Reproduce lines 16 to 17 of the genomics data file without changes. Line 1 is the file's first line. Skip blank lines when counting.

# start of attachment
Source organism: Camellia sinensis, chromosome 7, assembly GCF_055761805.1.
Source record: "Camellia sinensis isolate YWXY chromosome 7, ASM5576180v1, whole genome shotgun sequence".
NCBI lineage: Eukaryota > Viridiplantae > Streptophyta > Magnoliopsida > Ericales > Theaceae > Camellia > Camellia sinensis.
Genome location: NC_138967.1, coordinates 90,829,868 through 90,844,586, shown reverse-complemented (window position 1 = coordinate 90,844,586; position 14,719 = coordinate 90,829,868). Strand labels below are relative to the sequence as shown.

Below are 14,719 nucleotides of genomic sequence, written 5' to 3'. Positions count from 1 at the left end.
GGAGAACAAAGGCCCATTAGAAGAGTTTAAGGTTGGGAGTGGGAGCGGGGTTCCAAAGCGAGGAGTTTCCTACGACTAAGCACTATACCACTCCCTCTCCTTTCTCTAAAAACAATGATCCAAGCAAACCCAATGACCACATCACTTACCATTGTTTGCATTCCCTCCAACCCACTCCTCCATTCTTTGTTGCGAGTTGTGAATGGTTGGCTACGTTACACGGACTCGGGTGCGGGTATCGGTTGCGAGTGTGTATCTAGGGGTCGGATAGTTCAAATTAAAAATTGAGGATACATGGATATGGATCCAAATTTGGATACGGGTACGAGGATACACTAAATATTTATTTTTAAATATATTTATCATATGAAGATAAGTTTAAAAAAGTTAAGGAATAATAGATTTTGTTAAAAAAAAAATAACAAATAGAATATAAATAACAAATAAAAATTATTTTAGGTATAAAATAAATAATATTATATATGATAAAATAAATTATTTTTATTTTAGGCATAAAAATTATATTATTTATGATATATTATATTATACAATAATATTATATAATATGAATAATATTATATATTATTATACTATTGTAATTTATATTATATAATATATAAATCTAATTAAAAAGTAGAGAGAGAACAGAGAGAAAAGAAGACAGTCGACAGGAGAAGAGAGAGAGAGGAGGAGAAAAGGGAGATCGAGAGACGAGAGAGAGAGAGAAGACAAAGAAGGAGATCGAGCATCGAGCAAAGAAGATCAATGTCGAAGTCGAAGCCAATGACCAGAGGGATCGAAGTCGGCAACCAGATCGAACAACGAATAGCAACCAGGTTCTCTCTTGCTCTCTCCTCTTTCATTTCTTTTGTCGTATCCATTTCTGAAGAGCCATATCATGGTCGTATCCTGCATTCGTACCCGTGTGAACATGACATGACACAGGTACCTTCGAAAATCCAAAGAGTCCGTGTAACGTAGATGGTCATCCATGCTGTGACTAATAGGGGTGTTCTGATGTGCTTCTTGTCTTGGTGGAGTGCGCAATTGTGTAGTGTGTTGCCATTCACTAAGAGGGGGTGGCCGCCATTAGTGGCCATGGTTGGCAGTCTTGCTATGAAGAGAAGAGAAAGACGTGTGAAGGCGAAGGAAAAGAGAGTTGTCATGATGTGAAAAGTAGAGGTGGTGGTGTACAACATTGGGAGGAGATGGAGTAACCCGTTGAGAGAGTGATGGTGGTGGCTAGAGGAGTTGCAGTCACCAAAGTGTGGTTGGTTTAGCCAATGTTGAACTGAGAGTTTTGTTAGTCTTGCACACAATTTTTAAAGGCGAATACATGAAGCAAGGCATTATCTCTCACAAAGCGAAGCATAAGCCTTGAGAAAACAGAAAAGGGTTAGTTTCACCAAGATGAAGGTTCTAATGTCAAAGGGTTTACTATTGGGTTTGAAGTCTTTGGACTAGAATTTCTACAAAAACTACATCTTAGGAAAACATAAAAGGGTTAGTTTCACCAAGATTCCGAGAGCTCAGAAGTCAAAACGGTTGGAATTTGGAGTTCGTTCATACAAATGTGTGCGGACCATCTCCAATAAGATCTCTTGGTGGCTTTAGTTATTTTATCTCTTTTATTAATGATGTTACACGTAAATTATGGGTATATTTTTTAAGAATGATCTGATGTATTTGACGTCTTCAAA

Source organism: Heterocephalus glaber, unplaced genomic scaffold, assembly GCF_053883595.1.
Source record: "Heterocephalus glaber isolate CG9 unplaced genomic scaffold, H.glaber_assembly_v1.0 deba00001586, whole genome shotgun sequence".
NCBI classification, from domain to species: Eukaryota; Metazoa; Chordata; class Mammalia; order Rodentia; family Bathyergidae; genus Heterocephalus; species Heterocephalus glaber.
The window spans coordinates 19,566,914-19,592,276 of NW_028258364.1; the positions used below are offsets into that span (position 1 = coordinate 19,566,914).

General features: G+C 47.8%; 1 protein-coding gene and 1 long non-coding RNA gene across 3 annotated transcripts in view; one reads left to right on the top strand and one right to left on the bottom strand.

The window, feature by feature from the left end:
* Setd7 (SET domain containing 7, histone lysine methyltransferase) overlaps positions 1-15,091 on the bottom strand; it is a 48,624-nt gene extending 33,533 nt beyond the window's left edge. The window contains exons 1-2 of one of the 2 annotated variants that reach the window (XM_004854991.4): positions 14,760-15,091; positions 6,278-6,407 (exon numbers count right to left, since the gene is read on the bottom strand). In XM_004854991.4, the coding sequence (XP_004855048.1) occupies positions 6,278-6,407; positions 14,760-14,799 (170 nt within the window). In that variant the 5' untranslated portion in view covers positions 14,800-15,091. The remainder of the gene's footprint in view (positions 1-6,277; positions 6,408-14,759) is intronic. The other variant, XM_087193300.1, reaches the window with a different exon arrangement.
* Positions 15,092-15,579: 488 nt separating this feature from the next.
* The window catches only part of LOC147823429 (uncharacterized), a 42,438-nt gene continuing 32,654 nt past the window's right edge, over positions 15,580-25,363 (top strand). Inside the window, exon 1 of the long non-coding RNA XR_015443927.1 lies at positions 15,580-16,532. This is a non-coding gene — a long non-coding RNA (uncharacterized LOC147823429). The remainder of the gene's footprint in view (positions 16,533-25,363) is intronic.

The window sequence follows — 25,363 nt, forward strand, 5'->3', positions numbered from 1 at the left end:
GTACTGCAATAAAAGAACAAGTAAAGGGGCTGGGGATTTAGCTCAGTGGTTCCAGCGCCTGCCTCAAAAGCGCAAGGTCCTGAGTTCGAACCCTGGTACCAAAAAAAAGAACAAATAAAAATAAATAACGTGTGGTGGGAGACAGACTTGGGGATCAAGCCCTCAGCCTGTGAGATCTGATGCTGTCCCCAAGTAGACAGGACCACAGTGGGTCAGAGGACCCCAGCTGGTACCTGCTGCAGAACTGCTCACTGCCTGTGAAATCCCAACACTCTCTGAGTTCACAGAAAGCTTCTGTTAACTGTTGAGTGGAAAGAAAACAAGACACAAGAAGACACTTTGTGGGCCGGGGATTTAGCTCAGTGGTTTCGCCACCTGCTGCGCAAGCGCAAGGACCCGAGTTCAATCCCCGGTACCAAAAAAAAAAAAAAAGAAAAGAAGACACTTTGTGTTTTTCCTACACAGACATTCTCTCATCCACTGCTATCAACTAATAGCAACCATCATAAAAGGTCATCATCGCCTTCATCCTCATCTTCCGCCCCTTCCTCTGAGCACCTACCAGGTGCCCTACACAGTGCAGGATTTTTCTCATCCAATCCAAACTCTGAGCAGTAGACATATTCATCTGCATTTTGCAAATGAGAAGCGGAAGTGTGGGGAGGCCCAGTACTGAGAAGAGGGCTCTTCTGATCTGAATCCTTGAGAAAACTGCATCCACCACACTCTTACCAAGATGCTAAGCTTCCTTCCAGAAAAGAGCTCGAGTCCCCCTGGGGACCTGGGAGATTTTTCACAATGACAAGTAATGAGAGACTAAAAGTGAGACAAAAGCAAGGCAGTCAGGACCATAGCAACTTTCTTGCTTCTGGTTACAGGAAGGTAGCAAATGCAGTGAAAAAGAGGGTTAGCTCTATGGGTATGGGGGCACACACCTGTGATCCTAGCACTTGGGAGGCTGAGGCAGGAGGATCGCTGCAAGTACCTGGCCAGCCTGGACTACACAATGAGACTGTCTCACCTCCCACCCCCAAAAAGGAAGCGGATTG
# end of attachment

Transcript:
The window sequence follows — 25,363 nt, forward strand, 5'->3', positions numbered from 1 at the left end:
GTACTGCAATAAAAGAACAAGTAAAGGGGCTGGGGATTTAGCTCAGTGGTTCCAGCGCCTGCCTCAAAAGCGCAAGGTCCTGAGTTCGAACCCTGGTACCAAAAAAAAGAACAAATAAAAATAAATAACGTGTGGTGGGAGACAGACTTGGGGATCAAGCCCTCAGCCTGTGAGATCTGATGCTGTCCCCAAGTAGACAGGACCACAGTGGGTCAGAGGACCCCAGCTGGTACCTGCTGCAGAACTGCTCACTGCCTGTGAAATCCCAACACTCTCTGAGTTCACAGAAAGCTTCTGTTAACTGTTGAGTGGAAAGAAAACAAGACACAAGAAGACACTTTGTGGGCCGGGGATTTAGCTCAGTGGTTTCGCCACCTGCTGCGCAAGCGCAAGGACCCGAGTTCAATCCCCGGTACCAAAAAAAAAAAAAAAGAAAAGAAGACACTTTGTGTTTTTCCTACACAGACATTCTCTCATCCACTGCTATCAACTAATAGCAACCATCATAAAAGGTCATCATCGCCTTCATCCTCATCTTCCGCCCCTTCCTCTGAGCACCTACCAGGTGCCCTACACAGTGCAGGATTTTTCTCATCCAATCCAAACTCTGAGCAGTAGACATATTCATCTGCATTTTGCAAATGAGAAGCGGAAGTGTGGGGAGGCCCAGTACTGAGAAGAGGGCTCTTCTGATCTGAATCCTTGAGAAAACTGCATCCACCACACTCTTACCAAGATGCTAAGCTTCCTTCCAGAAAAGAGCTCGAGTCCCCCTGGGGACCTGGGAGATTTTTCACAATGACAAGTAATGAGAGACTAAAAGTGAGACAAAAGCAAGGCAGTCAGGACCATAGCAACTTTCTTGCTTCTGGTTACAGGAAGGTAGCAAATGCAGTGAAAAAGAGGGTTAGCTCTATGGGTATGGGGGCACACACCTGTGATCCTAGCACTTGGGAGGCTGAGGCAGGAGGATCGCTGCAAGTACCTGGCCAGCCTGGACTACACAATGAGACTGTCTCACCTCCCACCCCCAAAAAGGAAGCGGATTG